Google is more than just Android and chrome. It's not a search engine company. It's not even a software company. Because it does so much beyond the realms of consumer computing, I call Google a future technology company. And I'm sure many will agree. Google has been at the core of technological advancements other companies or individuals wouldn't even think of. And this article will include many examples of it.
Before we begin our journey, let's look at this small team called ATAP "pirates", or the Advanced Technology and Projects group. These guys do what they do best: research, innovate/invent and make anything possible. They work not to get it all right, but try to make a change from the “impossible” to "possible”.
ATAP came together just last year, and at I/O’14, they showed us Ara, a game-changing modular phone concept (in collaboration with Phonebloks, of course). This year at I/O, the ATAP team showed us some really interesting technology that in the coming years might change the way we interact with our gadgets.
Starting with Project Soli.
Soli came about after some intense research. Our brain has enough processing power to easily handle large screens like phones and tablets. However, the brain’s capacity is limited; and smartwatches take our brain to its limit. No doubt it feels cumbersome to interact with that small screen on our wrist. However, our brain is very intuitive at finger gestures, like the scroll motion we perform every day on our phones. Ivan Poupyrev, a member of the ATAP worked on Soli just to solve this smartwatch problem — by bringing touchless gestures.
Soli's hardware is a very tiny radar instrument. It practically does the same job as the huge antenna telescopes that scan the skies, just compressed into a tiny chip. Soli works slightly differently though: it broadcasts a wide beam, and the signals that reflect off your fingers generates a computer impulse. Soli is extremely fast and very sensitive. Its so sensitive that you can precisely set the time on a watch just by making a crown rotation motion with your fingers.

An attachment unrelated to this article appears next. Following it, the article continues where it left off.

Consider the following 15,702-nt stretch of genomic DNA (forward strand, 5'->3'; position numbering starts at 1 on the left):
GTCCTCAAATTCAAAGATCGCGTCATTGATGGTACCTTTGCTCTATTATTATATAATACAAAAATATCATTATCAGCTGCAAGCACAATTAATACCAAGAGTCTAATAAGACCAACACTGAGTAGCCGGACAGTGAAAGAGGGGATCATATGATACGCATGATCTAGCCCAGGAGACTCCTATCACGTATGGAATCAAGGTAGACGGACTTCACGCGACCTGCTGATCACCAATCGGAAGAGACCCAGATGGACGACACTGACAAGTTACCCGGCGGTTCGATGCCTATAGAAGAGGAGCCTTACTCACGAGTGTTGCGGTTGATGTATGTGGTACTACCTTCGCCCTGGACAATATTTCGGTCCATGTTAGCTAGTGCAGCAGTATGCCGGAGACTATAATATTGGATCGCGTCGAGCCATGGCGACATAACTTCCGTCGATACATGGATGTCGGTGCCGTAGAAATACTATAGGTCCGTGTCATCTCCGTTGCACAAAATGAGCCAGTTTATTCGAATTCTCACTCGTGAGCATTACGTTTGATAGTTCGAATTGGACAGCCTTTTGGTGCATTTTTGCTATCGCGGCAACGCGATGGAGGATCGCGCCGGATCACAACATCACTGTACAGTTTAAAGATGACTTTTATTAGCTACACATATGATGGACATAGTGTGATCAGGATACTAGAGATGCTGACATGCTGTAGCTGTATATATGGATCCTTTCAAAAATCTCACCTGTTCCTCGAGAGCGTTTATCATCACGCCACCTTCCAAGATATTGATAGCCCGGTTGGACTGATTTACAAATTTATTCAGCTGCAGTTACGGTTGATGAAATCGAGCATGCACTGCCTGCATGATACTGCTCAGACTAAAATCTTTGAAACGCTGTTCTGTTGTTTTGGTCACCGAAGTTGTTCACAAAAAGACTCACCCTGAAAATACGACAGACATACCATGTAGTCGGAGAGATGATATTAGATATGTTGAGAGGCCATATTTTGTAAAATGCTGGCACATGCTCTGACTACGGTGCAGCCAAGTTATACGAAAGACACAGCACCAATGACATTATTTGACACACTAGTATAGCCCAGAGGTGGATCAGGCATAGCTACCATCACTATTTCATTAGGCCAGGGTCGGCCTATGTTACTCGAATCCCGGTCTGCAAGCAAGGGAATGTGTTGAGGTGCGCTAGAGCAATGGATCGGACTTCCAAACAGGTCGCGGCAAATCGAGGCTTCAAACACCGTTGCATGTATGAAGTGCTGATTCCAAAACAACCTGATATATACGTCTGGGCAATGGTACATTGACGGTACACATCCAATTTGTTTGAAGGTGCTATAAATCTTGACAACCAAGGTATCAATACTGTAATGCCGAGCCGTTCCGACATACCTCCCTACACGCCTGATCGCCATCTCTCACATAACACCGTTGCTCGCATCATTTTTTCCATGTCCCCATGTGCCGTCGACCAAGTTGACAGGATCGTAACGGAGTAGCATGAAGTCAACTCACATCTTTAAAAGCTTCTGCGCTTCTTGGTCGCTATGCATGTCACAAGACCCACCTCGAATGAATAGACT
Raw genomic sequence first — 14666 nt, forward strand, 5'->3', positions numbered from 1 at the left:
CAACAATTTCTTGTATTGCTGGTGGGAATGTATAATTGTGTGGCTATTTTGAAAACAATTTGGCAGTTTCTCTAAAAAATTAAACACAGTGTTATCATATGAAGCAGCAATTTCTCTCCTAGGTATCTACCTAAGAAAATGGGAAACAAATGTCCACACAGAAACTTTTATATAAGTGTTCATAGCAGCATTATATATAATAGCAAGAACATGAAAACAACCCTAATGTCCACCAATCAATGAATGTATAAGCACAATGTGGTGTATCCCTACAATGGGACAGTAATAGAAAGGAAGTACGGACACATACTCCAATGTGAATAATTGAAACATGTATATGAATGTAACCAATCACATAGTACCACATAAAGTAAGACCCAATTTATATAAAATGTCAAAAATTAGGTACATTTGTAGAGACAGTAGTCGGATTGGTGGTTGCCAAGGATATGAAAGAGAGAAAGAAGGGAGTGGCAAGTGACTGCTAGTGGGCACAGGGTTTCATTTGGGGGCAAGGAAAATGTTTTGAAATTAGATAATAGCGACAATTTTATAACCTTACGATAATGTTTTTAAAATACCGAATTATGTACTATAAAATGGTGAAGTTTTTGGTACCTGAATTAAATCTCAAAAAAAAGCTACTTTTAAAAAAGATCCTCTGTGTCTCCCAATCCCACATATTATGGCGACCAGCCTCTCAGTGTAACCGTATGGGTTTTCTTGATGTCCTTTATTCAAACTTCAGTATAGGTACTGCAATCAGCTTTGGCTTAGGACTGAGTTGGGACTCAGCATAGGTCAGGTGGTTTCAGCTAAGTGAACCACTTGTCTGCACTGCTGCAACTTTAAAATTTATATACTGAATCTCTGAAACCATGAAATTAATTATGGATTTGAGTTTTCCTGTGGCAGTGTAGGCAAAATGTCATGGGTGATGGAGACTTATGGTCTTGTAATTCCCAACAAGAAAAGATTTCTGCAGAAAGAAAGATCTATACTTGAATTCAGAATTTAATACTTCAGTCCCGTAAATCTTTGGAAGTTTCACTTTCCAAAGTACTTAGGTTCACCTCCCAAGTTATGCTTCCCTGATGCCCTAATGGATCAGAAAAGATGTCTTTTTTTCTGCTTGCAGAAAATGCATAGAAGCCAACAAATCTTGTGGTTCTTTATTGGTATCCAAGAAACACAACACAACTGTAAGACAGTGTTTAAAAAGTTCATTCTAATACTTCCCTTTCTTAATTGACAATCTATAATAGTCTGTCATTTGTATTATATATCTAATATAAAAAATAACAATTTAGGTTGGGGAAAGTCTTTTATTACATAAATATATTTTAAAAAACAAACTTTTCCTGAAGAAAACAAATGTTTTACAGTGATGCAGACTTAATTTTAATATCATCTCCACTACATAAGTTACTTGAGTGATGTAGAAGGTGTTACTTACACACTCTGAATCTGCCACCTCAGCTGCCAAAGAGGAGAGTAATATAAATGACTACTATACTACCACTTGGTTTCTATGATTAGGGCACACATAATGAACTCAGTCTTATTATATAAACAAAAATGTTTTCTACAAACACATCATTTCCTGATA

The research done for Project Soli also had a side effect. A side effect that ATAP exploited in its Project Jacquard.
Jacquard, unlike Soli, wants to bring the interface to fabric. This has no relation to smart clothes, but this project aims to turn sensitive, capacitive wires into thread that can be easily woven into fabric. No special machines required: the thread goes into pre-existing machines in mills an tuns the cloth into a touch sensitive panel for controlling your gadgets, much like how a trackpad controls the mouse on the computer screen.
And the big news: Levis. Levis, the iconic jean brand, is going to work with ATAP to experiment with the techy thread and hopefully bring it to the masses.
The ATAP hates passwords. “Passwords suck”. Of course no one like passwords. Although fingerprint scanners and face detection work, they aren’t very good at protection. So, Project Vault. A micro SD card that packs in a full computer that’ll secure all the digital content stored onto it. It works very much like a conventional SD card, just that everything that gets read and written has to pass through a full bunch of encryption services. The computer on the chip is “loaded up with a suit of cryptographic services like cacheing, signing, bulk encryption, streaming encryption, a hardware random number generator and 4 Gb of storage.” That is a lot of protection. So much, that a message sent through Vault will never come into notice of the host phone/hardware.
From encryption to production: the ATAP team worked on 360 degree video production, and by production, I mean a movie directed by Justin Lin. These movies are only watchable on phone on the Google Spotlight Stories app and they’ll provide you with the same immersive experience as VR. Get the app: Android (coming soon for iOS)
Finally, Ara. Project ARA is a modular phone concept Google has been developing since over a year. This I/O, they got the Ara phone working: they assembled the phone live, and used it to take a picture of the audience. Yes, modular phones work. Google will be doing its trials later this year at Puerto Rico. Read my previous articles on the topic: Phonebloks
The ATAP team shows that the future isn’t going to be very similar to what we think it’ll be. For now, I’m dreaming about my next pair of jeans. Keep Technonerding!